Photo of Doctors
Wikimedia Commons


Leaders of local health care providers assembled at Grand Valley State University’s Pew Campus in downtown Grand Rapids Friday morning to hear the 10th annual West Michigan Health Care Economic Forecast.

A new $14.1 million Health and Wellness Center at Muskegon Community College promises to provide care for underserved eastern Muskegon residents while giving nursing students real world experience. School officials gathered Tuesday to cut the ribbon on what is being called more than just a building.

Doctor's coat
Pixabay | CC BY 2.0 /

A federal grant is boosting the work of a Michigan program aimed at putting more health care professionals in underserved communities.

Wayne State University announced this week that its program, the Michigan Area Health Education Center , has received $1.1 million from the U.S. Health Resources and Services Administration. Most of the money will be used to strengthen the center's statewide network of five regional centers as well as career preparation and continuing education programs.

NIH logo
Wikimedia Commons

Personalizing the management of disease is the goal of National Institutes of Health and partners like Grand Rapids’ Spectrum Health. In its beta test year, NIH has enrolled more than 25,000 underrepresented individuals from across the country into its All of Us Research Program. It aims to enroll another one million in the coming years. The research aims to improve health outcomes.

pic of Veteran Affairs Agency logo

State auditors say Michigan could do a better job of identifying veterans who might be eligible for federal benefits.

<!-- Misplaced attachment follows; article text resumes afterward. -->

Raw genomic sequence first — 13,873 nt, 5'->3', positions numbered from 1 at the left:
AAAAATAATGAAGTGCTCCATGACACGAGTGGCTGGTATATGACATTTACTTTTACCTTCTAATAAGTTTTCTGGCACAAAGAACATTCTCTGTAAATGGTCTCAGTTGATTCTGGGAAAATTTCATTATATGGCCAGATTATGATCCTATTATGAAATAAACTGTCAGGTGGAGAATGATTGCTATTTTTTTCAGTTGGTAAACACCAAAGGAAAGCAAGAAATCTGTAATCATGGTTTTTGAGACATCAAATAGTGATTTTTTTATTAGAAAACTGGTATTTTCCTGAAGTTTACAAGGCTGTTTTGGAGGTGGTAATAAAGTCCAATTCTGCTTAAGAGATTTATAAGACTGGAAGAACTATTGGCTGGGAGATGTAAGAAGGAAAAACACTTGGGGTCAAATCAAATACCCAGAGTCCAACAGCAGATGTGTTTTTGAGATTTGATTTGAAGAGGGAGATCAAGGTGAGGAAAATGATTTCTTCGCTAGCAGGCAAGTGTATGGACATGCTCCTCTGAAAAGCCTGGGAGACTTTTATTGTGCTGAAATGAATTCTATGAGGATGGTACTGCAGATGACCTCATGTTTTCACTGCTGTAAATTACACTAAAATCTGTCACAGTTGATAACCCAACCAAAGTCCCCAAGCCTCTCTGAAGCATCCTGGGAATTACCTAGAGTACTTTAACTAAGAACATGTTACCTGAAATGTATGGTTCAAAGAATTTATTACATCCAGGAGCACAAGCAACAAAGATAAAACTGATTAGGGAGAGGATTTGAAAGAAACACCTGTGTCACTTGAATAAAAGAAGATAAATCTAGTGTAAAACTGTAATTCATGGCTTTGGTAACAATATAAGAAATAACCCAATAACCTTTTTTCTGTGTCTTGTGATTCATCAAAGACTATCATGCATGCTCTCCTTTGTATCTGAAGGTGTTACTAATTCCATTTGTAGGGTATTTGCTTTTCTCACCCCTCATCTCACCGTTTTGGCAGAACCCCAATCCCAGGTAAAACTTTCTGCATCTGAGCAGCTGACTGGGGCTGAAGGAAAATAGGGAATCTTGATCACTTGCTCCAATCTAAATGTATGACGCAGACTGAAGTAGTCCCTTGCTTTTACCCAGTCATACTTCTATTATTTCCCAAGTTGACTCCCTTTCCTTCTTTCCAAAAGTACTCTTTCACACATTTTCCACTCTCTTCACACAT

The audit released Friday says the state could save money if veterans on Medicaid switched to health programs run by the U.S. Department of Veterans Affairs.

Since 2015, Michigan's Veterans Affairs Agency is supposed to be working with another state department to identify Medicaid recipients, but the agency hasn't received the data.

Officials blamed it on staff turnover and other issues. The agency hopes to get the information early this year.

Mark Sanchez photo
Courtesy photo /

Owners of West Michigan cideries and distilleries talk about growth and appeal. Hospital systems seeking savings are disrupting the health care sector with innovative ideas.

Marywood Health Center logo

The Dominican Sisters Grand Rapids are in the process of renovating and transforming its 35 acre Marywood Campus. Assisting in the planning are Mercy Health Saint Mary's and Trinity Senior Services Management.

WGVU spoke with Sister Maureen Geary, Prioress of the Dominican Sisters Grand Rapids about the comprehensive plan.

GVSU and Mary Free Bed partner on new motion lab

Jan 12, 2018

In an effort to strengthen the region's health care talent pipeline and serve the needs of rehabilitation patients, Grand Valley State University and Mary Free Bed Rehabilitation Hospital are expanding their partnership. The expansion comes with a new motion analysis lab that provides gait analysis, allowing physical therapists the ability to study patients walking patterns.

The new lab at Grand Valley’s Cook DeVos Center for Health Sciences in Downtown Grand Rapids will house Mary Free Bed specialists and give Grand Valley physical therapy students on the job training.